ICS pricing is based on two aspects – the number of connections and the number of messages processed. But what constitutes a connection? What happens if I exceed the number of messages or connections?
Enriching an integration from data in a database or DBaaS (Database as a Service) is not an unusual requirement. Many integration use cases today need to access a database that is on-premises. The means to connect to the database is fairly obvious – the connection agent. Our book goes into a lot more detail as to why that is, and the implications of using database connections.
However when it comes to Oracle’s DBaaS a service it would be very easy to assume that given that you’re using two different parts of Oracle’s PaaS that it would be straight forward to connect the two together without an agent. However, at least today whether its on-premises or DBaaS you need to use a connection agent. This does mean that you’ll need an IaaS node to host the connection agent.
This quirk is driven by the fact that there are some scenarios that this does actually make sense. For example – the Oracle domains need to have a high level of isolation, so when the DBaaS is in another domain then the decoupling via the agent makes sense. When your database is in a different zone of the cloud – then you’re running DB calls across what is effectively a wide are network – not good.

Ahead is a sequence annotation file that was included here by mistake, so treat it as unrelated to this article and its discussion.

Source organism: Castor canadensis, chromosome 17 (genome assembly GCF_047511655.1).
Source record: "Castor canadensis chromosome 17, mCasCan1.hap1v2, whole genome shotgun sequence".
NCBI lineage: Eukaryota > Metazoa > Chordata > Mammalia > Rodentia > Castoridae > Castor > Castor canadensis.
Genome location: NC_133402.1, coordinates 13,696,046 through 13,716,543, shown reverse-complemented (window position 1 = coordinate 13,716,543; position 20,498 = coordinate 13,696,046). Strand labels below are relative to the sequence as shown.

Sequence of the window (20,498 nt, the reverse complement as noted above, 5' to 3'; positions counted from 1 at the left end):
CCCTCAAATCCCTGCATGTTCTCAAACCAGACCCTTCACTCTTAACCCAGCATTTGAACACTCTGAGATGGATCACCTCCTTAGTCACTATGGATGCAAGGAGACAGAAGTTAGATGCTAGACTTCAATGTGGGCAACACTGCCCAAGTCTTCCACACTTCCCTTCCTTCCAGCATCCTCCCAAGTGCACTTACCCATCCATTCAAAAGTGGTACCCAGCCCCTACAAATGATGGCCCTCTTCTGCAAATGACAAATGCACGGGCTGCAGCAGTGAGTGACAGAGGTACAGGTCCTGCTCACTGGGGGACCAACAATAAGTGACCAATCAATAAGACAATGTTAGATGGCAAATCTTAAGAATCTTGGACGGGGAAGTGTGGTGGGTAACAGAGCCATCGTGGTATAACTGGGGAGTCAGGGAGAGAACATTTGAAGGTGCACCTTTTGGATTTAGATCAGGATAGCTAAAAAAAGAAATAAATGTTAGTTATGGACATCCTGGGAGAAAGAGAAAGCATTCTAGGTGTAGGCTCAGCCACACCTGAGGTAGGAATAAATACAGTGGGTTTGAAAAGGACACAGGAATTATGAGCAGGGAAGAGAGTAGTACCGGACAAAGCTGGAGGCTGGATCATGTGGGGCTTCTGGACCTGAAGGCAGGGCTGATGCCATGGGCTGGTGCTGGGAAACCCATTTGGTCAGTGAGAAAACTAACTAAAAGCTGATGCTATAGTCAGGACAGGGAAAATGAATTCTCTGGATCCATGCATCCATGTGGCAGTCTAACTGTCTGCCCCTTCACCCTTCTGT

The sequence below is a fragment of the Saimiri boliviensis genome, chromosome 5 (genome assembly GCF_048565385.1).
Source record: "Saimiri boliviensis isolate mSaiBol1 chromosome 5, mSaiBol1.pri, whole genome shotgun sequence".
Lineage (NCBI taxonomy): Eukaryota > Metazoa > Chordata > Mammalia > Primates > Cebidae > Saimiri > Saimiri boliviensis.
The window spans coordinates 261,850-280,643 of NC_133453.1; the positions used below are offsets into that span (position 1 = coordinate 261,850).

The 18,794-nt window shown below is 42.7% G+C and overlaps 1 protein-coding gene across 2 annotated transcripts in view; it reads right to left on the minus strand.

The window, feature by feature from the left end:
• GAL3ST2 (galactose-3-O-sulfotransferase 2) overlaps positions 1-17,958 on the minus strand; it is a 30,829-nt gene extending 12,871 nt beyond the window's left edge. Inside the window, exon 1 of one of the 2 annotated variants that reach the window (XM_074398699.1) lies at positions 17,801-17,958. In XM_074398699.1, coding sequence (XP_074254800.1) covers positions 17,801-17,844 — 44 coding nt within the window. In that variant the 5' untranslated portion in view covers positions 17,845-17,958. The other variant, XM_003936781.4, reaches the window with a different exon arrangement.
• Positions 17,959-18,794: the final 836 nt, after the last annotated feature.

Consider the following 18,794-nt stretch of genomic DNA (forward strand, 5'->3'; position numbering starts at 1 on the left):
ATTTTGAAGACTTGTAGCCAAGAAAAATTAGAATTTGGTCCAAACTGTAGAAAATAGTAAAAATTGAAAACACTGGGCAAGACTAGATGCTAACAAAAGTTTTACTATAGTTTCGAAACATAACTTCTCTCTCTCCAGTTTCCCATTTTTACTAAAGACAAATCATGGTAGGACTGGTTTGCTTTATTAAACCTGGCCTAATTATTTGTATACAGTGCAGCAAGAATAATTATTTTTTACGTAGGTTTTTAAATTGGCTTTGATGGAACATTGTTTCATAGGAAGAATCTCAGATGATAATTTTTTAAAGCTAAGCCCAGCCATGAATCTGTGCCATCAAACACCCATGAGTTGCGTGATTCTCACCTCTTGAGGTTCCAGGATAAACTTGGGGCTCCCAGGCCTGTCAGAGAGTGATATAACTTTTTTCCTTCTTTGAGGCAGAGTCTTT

In our book we talked about the difference between the agents offered by ICS, namely the Connection and Execution agents. Whilst we differentiated the two, we did focus on the connection agent as this is the type we expect to see used in most cases. However the execution agent still suffers from a level of confusion, and it has been helped by being called ‘ICS on-premises’.
As part of a number of recent conversations the questions and confusion of what the execution agent is and how it works has come up. There is the well known saying ‘a picture is as good as a 1000 words’ which prompted us to develop the diagram below as a power point slide – in its power point form much of the detail is used as an animated build up.